A Reckoning for the Term “Student-Athlete”

When the NCAA coined the term “student-athlete” in the 1950s, it set in motion a propaganda machine that many scholars have taken shots at over the years.

Finally, in 2020, it looks like scholars, journalists and others are ready to retire this oppressive term.

In July, when I wrote a column for Diverse calling to Abolish the Term Student-Athlete, I hoped the spirit of social justice afoot might find room to take on this cause as well. When the student newspaper at the University of North Carolina at Chapel Hill, one of my alma maters, said in August it would no longer use the term in its articles, I was heartened.

But when John Feinstein, a noted sports journalist, wrote about the term in Sunday’s Washington Post, social media lit up. And social media, it seems, has the power to make change. Since then, editors at Sports Illustrated have modernized their style guide and will no longer use the term student-athlete. In an email exchange, Ryan Hunt, Co-Editor-in-Chief of SI noted “it was an easy call” especially considering other neutral and contextually relevant alternatives. He and others at one of the leading sports journalism platforms support the recent push to end the use of the term.

Molly HarryMolly Harry

The change has been a long time in the making since Allen Sack and Ellen Staurowsky, who wrote about this issue in their 1998 book College Athletes for Hire, and later in the Journal of Sport Management in 2005.

The term at first seems innocuous, and some college athletes themselves embrace it, proud of their ability to manage both academics and athletics. But many athletes are unaware of the term’s long history; in the decades since the 1950s it has been used to classify athletes in a way that deprives them of some of the rewards of their athletic endeavors.

As stated in the July column, the term was coined in the 1950s by the NCAA president at the time and the Association’s legal team to avoid paying worker’s compensation to the widow of a football athlete who died after a game injury, while also preventing future generations of college athletes from receiving worker’s compensation or pay-for-play.

With linguistic sleight of hand, the NCAA public relations machine forced the term student-athlete into common usage. As students, athletes could not be employees, and therefore, were limited in the compensation they could receive outside of their athletic aid. The term is particularly embedded in athletes’ rights issues and court cases that seek to keep athletes from receiving additional financial support from an athletics enterprise that generates billions.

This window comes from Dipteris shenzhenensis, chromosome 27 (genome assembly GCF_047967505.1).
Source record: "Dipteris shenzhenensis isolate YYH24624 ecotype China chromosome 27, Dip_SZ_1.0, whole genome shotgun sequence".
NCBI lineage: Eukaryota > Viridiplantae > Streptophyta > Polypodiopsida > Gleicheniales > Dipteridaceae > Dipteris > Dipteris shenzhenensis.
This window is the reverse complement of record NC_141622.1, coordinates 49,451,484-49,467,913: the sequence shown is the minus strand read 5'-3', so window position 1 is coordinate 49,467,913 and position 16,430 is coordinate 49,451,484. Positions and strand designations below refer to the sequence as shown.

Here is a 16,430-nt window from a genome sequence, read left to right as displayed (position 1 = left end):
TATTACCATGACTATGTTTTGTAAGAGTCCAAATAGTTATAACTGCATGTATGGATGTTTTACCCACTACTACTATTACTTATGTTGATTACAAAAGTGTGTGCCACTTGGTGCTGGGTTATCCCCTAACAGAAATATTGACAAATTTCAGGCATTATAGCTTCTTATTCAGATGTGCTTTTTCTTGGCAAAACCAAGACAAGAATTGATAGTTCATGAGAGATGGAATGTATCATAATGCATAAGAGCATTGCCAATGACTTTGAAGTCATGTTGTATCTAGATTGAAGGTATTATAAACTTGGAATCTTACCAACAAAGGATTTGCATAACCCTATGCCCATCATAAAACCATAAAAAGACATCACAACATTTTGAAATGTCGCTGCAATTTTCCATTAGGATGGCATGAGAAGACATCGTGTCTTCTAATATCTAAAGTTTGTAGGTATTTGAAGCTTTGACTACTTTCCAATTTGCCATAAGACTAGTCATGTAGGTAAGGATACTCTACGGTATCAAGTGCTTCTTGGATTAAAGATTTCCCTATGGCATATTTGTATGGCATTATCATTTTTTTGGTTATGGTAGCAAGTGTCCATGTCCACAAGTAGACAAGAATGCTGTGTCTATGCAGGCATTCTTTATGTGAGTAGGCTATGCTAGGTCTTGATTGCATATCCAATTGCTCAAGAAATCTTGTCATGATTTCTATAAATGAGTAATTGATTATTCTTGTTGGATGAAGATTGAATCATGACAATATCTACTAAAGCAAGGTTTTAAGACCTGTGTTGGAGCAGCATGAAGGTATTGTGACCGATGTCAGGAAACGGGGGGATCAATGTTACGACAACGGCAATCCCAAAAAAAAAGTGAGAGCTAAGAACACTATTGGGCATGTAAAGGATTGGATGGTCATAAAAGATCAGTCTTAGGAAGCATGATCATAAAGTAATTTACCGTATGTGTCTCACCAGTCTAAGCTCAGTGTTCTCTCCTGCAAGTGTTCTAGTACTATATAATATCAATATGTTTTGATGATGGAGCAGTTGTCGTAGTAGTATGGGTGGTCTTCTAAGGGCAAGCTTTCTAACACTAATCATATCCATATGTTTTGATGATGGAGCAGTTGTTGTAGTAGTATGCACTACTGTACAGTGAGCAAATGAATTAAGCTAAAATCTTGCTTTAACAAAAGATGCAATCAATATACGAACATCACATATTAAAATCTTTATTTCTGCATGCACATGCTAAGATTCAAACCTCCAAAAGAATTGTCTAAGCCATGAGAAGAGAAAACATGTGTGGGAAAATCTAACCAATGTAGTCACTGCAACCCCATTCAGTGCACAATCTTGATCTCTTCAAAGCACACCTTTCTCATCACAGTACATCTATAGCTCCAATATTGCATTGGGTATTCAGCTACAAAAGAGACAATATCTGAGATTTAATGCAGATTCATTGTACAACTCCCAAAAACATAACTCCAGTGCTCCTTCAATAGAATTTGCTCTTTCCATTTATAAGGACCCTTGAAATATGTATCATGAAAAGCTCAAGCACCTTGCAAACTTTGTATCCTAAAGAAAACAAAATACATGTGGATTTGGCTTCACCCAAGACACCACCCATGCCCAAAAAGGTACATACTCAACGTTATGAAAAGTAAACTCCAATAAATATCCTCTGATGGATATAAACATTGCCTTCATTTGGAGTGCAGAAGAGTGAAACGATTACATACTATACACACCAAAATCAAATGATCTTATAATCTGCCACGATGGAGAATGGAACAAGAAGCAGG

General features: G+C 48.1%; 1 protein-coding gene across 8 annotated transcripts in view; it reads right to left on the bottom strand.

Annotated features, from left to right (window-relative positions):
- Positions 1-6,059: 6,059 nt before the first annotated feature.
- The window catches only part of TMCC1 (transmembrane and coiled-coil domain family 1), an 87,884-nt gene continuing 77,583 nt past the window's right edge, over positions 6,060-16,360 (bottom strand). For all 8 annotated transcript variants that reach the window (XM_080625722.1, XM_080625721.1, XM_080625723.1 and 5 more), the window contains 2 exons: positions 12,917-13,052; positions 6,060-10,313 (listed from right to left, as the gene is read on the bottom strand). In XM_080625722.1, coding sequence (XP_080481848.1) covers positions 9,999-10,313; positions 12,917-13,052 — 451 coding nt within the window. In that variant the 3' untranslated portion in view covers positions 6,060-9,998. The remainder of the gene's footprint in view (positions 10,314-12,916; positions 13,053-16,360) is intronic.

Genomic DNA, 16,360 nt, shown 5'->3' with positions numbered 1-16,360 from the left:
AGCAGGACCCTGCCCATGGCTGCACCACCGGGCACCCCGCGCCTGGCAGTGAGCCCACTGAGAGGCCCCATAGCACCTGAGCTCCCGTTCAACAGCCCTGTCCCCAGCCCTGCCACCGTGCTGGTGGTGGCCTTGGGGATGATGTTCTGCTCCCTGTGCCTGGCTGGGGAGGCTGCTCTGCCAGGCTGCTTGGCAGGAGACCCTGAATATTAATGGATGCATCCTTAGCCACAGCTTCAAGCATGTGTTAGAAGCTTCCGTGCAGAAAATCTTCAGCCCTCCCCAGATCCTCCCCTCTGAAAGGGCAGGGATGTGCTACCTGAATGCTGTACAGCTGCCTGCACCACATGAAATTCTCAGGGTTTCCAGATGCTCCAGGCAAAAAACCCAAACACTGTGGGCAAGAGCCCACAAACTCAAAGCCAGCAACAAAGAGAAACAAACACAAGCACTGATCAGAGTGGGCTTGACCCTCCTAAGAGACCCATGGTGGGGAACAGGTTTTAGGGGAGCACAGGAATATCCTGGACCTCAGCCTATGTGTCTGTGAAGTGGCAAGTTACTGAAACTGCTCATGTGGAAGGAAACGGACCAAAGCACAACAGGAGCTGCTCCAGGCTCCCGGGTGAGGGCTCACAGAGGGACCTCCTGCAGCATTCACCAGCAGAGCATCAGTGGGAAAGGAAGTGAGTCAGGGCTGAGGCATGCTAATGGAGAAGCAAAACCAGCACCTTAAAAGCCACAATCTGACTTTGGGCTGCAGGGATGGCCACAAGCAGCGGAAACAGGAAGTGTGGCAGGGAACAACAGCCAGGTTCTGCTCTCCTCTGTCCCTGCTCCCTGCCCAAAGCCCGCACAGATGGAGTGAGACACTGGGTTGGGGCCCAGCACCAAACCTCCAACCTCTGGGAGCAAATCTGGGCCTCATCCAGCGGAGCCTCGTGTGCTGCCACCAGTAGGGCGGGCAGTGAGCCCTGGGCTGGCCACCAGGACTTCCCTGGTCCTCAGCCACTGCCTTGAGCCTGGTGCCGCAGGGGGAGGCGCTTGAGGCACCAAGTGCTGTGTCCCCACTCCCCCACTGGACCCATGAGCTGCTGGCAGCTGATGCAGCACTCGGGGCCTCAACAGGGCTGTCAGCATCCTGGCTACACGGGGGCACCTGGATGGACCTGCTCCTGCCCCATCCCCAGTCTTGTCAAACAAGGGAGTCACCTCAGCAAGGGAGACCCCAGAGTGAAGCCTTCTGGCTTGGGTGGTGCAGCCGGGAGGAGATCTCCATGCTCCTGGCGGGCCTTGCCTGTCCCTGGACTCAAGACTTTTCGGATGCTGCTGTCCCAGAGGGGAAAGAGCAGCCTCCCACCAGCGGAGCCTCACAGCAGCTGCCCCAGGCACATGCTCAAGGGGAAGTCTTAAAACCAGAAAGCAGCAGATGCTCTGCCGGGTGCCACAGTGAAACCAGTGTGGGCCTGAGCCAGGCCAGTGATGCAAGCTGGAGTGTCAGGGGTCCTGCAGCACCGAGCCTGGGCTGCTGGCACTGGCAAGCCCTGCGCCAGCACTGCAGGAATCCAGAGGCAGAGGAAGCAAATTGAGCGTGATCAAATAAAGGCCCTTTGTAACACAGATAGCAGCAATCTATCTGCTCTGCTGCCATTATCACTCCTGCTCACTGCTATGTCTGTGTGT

For example, as the Northwestern football team attempted to unionize in 2014, the term was consistently used by athletics leaders to convince the National Labor Relations Board (NLRB) and the media that members of this unique student population were not employees. In its brief to the NLRB, the Big Ten proclaimed, “the student-athlete is student first, athlete second,” sidestepping the employee-like nature of being a college athlete.

The term was also used throughout other critical reform cases involving intercollegiate athletics, including O’Bannon v. NCAA, Jenkins v. NCAA, and most recently Alston v. NCAA.

Words matter, as the NCAA knew and as the NCAA’s first executive director Walter Byers understood, when he later disavowed the term he once supported. Once I became aware of the history of this term, I saw how entrenched it was and how effectively it worked to the NCAA’s advantage. One of the most eloquent treatments of the topic is by Staurowsky and Sack, who note that it helps perpetuate the power structure of college athletics. That power structure often leaves athletes at the bottom.

What to use instead? As I have noted in advocating for an athletics curriculum, we don’t call dance majors student-ballerinas or music majors student-violinists. Instead of student-athlete, why not use players or athletes?

Athletes have been elevating their voices throughout the summer, a move that will hopefully continue as sports start back up. Those who find the term disingenuous at best, oppressive at worst, can join scholars and journalists in this long overdue discussion and abolish this term.

Molly Harry is a Ph.D. candidate at the University of Virginia studying higher education with a focus on intercollegiate athletics and teaches the course Athletics in the University. Her research interests include education through athletics participation, academic reform for college athletics, and the college athlete experience.